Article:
An article in Morningstar describes the four stages that a typical bear market experiences and discusses them within the context of the coronavirus-related downturn.
- Stage 1: Recognition. “This market achieved stage one during its third week. Stocks were up slightly for the year, before suddenly dropping 11% in the last week of February.”
- Stage 2: Panic. “This occurs when shareholders realize that the standard advice failed. Buying on the dip wasn’t easy money, as it is nine times in 10. Rather, it led to greater damage.” Noting that the market’s fall (during the third week of March) was the fastest descent since The Great Depression, the article characterized that week as part of the second stage of the bear, adding, “It is difficult to apply rational analysis when so much happens, so quickly.”
- Stage 3: Stabilization. “The panic subsides but the situation remains grim,” the article explains, adding that at this stage investors understand that equities fell for “good reason” and that, until that reason is resolved, they will continue to struggle and losses will not be quickly recouped. This stage is marked by turbulence.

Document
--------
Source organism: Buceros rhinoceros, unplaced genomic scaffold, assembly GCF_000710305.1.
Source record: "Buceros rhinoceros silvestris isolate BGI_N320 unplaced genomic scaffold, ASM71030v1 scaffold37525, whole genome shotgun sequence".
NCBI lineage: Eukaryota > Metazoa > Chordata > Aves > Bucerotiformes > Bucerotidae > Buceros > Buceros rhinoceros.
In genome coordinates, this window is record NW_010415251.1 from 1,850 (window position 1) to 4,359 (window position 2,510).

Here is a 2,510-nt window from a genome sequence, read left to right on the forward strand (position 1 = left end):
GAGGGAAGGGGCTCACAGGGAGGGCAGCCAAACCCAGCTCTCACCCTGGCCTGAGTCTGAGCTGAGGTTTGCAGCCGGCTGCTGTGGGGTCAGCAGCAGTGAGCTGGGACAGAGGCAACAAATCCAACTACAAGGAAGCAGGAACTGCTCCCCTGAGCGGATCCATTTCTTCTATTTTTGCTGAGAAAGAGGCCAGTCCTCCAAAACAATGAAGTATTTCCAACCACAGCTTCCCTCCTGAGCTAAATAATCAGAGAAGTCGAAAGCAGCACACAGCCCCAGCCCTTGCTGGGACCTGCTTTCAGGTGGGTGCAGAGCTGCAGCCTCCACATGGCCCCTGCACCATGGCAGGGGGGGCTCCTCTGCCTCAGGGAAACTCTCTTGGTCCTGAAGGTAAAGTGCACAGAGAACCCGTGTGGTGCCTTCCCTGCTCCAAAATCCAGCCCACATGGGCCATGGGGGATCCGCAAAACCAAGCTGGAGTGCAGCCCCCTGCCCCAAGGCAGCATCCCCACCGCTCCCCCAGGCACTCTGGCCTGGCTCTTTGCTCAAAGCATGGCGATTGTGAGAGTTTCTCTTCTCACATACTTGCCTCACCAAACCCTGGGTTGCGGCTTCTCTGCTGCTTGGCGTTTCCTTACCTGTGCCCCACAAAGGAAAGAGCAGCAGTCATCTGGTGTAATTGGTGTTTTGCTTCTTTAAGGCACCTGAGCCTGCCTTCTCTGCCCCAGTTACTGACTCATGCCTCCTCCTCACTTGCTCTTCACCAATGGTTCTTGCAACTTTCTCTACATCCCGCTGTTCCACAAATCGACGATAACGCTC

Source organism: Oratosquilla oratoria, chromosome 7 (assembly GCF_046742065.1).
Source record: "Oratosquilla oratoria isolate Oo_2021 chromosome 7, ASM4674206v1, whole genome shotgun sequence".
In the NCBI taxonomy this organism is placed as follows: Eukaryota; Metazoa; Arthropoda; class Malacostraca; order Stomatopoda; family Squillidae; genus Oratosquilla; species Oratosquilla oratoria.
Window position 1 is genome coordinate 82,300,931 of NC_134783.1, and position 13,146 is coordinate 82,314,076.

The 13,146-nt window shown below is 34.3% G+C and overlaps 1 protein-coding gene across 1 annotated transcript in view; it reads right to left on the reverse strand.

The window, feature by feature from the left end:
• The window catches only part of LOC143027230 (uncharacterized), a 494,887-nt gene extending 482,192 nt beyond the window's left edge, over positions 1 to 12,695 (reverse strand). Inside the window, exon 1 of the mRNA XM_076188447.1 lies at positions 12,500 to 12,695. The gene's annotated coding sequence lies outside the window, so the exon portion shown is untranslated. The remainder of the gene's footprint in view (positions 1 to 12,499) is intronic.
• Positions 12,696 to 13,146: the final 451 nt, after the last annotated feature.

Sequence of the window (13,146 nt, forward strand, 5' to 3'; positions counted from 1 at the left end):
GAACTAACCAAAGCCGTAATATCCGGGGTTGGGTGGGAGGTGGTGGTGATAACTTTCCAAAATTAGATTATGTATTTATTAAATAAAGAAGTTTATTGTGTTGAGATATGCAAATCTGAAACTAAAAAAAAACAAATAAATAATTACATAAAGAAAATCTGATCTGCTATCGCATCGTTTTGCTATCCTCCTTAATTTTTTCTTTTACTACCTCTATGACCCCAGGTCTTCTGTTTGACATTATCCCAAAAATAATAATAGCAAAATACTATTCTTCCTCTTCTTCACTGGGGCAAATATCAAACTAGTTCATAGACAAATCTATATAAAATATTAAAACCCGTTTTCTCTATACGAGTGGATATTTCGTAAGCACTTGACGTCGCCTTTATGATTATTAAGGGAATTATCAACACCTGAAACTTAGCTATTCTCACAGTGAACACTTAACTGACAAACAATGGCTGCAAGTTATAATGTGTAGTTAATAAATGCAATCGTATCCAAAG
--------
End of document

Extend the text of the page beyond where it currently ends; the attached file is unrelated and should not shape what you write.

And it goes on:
- Stage 4: Anticipation. “This is when stocks start their recovery. As with the bear market’s beginning, almost nobody recognizes its end until after the fact.”
The article emphasizes that these stages apply to bear markets “that are primarily caused by recession fears” but don’t necessarily hold true for those arising from other causes –citing the examples of the 1973/1974 decline fueled by rising inflation fear and the 2000-02 tech stock bubble.
The article concludes: “Should the picture become clearer, the four-stage scheme figures to be relevant.” It adds a prediction that the market should enter the stabilization stage soon which, while not a guarantee against further declines, would mean that the “struggle will at least be bounded. Within months, not years, the stock market recovery should begin.”
That said, the article notes that if uncertainty related to the coronavirus remains high and unresolved, “then all bets are off.”